Don’t only ask once, ask ten times. Ask yourself, your colleagues, and your clients.
Play the long game
Spend the money and be prepared to invest for the long-term and make plans that reflect that ambition.
Get and give lots of feedback, both within your company and with customers, before and after a campaign. Never stop fighting for what’s better and what you believe in. But most of all…be patient.
The difficulty of scaling up distribution to maximize reach and impact is a common topic of discussion in native advertising. How do we make sure our great content gets seen by the right audience? And can ‘true native’ for one publisher’s channel work on other channels?
Everyone strives to reach the right audience with the right content at the right time. It’s not about focusing purely on big audiences but finding the audience for whom the content is most relevant.
But maintaining high quality as you scale can be tricky, and changing social algorithms make it hard to determine budgets needed to attain the desired reach. Even agreeing on KPIs that include both quality and reach isn’t always obvious, nor is knowing at launch whether content quality or distribution strategy will have a bigger impact on overall performance.
Decide on quality vs. scale
All native advertising stakeholders (brands, studios, and publishers) need to agree on what’s most important and allocate resources accordingly.
Testing, testing, and more testing
Build in a data-driven approach to distribution. Try different combinations of audience segments, channels, headlines, etc. Identify what works best, optimize, and apply what you learned with each successive campaign.
Quality affects impact
Going viral can feel great, but if your moment in the viral spotlight features low-quality content, it doesn’t necessarily mean you reached your campaign goals. And it may put you in a brand perception hole that’s hard to dig out of.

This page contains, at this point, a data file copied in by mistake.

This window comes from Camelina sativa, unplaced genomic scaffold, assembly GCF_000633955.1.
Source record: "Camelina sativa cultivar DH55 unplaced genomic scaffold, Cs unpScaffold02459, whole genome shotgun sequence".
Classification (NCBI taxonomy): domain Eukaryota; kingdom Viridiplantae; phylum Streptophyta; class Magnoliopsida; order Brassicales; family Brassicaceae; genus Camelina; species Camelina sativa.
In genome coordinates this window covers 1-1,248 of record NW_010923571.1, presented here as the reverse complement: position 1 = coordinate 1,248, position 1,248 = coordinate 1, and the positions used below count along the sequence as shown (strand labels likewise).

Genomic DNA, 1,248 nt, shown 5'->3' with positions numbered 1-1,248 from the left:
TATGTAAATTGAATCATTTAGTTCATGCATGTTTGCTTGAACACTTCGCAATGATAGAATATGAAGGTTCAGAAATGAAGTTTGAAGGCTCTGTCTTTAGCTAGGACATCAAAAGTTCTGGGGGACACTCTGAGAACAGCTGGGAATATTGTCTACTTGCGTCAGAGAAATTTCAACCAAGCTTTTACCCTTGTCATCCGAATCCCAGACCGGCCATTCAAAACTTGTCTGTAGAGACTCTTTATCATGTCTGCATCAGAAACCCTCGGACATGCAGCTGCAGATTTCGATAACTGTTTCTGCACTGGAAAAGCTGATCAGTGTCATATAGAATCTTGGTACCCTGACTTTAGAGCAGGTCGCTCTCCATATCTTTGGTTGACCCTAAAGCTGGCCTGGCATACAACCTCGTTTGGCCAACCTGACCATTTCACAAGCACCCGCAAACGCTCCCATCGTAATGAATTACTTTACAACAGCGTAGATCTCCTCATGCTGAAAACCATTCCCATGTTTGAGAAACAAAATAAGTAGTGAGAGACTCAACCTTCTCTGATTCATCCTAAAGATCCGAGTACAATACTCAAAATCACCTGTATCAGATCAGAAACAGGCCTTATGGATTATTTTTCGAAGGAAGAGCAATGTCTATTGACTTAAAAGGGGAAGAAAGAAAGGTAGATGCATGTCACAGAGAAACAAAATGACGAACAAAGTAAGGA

Was your native campaign a success? Says who? While everyone agrees it’s important to measure, few seem capable on settling on exactly what to metrics to track and how to interpret the numbers. Simply capturing quality data and acting on it consistently is a lot harder than it seems. And what about metrics that allow us to compare performance and value.
At present, there are plenty of metrics service providers, but many are too complex or expensive to be implemented by smaller or niche operations. It’s also hard to get publishers, brands, and analytics providers to share (comparable) data.
We also don’t really have accepted industry benchmarks for measuring the performance of native advertising campaigns. Studio, agencies and brands are forced to develop their own methods.
Without accepted measurement standards, there’s is a risk that native advertising may eventually fall out of favor.
Native Advertising Institute leadership
Urge the NAI to manage a process for establishing internationally applicable “industry standards” for measurement: benchmarks, templates, metrics for various objectives, etc. The IAB’s work on branded content doesn’t address many key considerations but can provide a starting point for further development.
Engage independent experts
Third-party experts from universities or research organizations can help establish a framework that is acceptable to various native advertising stakeholders: agencies, studios, and advertisers.
Include quantity and quality
It’s important that accepted measurement standards include a framework for assessing the quality of a given piece of content, as well as the value of its impact.
Develop a measurement business model
Consider who pays for ensuring quality measurement and who owns/gets access to the data/results.